You’d think Simon and Garfunkel would forever own a song they had turned into the No. 1 hit of 1970. But just one year later, Ms. Franklin brought “Bridge” back to the Top 10 in a version that plumbed the rich gospel roots the folk duo could only hint at.
“Spanish Harlem” (1971)
While Ben E. King’s original, Top 10 take on the song had a romantic air and a faithful Latin lilt, Ms. Franklin turned it into a rumbling, funk-rock rave-up. Her interpretation got all the way to No. 2, along the way changing King’s vocal emphasis to, instead, revel in Harlem’s blackness.
“Rock Steady” (1971)
The funky guitar and bass that fire the song, written by Ms. Franklin, shows just how hard her vocals could ride a rhythm, making for one of her most danceable smashes.
“Day Dreaming” (1972)
The melody, penned by the singer, brought out her most contemplative side. Her gliding vocal paired ideally with Hubert Laws’s fluttering flute.
“Young, Gifted and Black” (1972)
Written by Nina Simone for the playwright Lorraine Hansberry, the song received its most emphatic interpretation on Ms. Franklin’s album of the same name. Accompanying herself on piano, the star’s soaring vocal idealized the song’s mission to encourage all manner of black achievement.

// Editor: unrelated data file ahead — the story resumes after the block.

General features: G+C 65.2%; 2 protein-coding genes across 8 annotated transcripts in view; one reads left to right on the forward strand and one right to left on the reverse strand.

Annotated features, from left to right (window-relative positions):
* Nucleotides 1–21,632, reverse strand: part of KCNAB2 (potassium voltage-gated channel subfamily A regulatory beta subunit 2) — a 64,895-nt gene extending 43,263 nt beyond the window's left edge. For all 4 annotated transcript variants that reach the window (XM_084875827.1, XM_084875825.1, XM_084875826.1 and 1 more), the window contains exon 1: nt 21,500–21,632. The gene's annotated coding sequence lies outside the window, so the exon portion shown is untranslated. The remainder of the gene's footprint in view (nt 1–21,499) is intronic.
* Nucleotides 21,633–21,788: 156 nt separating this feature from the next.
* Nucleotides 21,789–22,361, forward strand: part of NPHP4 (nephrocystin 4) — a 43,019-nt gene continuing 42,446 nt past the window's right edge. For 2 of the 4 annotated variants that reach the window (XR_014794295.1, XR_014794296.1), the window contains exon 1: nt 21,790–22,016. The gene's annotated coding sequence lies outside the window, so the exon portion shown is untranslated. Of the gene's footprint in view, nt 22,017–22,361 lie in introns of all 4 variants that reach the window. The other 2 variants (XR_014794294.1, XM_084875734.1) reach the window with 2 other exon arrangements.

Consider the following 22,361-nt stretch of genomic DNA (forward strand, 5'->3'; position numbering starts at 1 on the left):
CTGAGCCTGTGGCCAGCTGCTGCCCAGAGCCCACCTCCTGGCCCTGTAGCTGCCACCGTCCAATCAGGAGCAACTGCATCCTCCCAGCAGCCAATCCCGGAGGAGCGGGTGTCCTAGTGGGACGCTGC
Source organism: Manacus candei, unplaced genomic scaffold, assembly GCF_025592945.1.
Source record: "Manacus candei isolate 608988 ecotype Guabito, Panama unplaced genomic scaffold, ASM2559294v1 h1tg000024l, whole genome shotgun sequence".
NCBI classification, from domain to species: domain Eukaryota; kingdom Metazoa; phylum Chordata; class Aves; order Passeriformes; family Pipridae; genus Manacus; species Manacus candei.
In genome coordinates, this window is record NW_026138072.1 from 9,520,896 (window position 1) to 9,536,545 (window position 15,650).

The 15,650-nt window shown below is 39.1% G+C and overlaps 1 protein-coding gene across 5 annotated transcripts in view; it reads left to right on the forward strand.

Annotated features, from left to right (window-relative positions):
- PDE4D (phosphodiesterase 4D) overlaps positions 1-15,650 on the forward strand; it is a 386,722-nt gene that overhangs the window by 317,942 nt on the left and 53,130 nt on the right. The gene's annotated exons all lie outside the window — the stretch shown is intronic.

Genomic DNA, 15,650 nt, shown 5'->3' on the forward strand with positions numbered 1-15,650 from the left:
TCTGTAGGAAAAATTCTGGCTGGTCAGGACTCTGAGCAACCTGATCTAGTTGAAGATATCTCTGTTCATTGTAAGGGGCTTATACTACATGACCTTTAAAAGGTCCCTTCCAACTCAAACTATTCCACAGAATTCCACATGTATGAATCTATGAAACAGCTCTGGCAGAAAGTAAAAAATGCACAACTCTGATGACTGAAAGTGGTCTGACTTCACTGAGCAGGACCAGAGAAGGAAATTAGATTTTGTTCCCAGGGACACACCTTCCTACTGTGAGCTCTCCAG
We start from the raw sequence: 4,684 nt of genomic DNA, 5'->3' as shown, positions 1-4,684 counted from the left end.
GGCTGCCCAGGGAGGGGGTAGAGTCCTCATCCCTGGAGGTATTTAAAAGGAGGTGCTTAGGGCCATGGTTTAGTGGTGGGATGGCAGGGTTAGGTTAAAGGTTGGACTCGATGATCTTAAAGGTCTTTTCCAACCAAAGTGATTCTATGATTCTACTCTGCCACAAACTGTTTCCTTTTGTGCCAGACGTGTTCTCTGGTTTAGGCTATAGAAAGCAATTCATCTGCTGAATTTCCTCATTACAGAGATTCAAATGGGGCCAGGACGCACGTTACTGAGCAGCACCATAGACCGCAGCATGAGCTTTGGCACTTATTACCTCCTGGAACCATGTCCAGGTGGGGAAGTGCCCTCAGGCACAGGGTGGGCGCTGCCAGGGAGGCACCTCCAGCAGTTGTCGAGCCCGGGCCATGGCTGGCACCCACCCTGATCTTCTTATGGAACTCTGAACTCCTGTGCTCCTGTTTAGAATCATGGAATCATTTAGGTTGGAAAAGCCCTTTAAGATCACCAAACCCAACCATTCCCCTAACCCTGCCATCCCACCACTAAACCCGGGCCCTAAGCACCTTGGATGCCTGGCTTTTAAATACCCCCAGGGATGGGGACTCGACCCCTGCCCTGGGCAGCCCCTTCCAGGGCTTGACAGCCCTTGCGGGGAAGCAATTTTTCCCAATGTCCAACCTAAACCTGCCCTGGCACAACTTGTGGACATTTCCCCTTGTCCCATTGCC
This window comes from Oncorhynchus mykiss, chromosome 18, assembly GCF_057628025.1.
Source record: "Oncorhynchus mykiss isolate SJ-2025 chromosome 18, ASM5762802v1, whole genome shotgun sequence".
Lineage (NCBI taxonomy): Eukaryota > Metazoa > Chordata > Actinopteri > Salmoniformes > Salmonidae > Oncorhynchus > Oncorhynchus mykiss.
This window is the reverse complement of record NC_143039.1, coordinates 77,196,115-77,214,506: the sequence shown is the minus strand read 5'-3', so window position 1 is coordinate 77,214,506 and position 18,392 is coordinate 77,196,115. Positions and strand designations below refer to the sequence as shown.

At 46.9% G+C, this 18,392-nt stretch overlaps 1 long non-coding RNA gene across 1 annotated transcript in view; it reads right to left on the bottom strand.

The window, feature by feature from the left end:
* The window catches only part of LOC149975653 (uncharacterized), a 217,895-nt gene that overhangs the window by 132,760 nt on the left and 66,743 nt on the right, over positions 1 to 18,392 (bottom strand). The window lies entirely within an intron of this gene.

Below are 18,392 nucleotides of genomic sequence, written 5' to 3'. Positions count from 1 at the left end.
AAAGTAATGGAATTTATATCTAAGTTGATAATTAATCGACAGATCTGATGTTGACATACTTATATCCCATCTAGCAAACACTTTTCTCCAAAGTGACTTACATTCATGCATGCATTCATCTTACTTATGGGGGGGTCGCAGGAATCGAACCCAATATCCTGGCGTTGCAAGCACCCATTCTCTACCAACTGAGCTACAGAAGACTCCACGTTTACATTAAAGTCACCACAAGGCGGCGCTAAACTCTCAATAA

“Amazing Grace” (1972)
Ms. Franklin’s debt to gospel was paid in full on her double-album masterpiece, recorded live with the Southern California Community Choir. The 10-minute-plus title track entered the realm of heaven in the first two minutes and never left. Housed on the biggest-selling gospel album of all time, the recording may be Ms. Franklin’s most profound.
“Until You Come Back to Me (That’s What I’m Gonna Do)” (1973)
Written by Morris Broadnax, Clarence Paul and Stevie Wonder, “Come Back” has a melody built to show Ms. Franklin’s most sensual side. With care, she caressed every part of the song’s snaking tune.
“Freeway of Love” (1985)
Part of her big comeback, via Arista Records, “Freeway” tapped Ms. Franklin’s Detroit roots to create one of the great American anthems of automotive freedom. It was motored not only by her vivacious vocal but by Clarence Clemons’s surging sax.
“I Knew You Were Waiting (for Me)” (1987)
The star’s final No. 1 song (and her only No. 1 in Britain), this duet with George Michael transcended its slickness with a tune that let both singers shine. Still, it’s not exactly a contest who, in the end, out-sung who.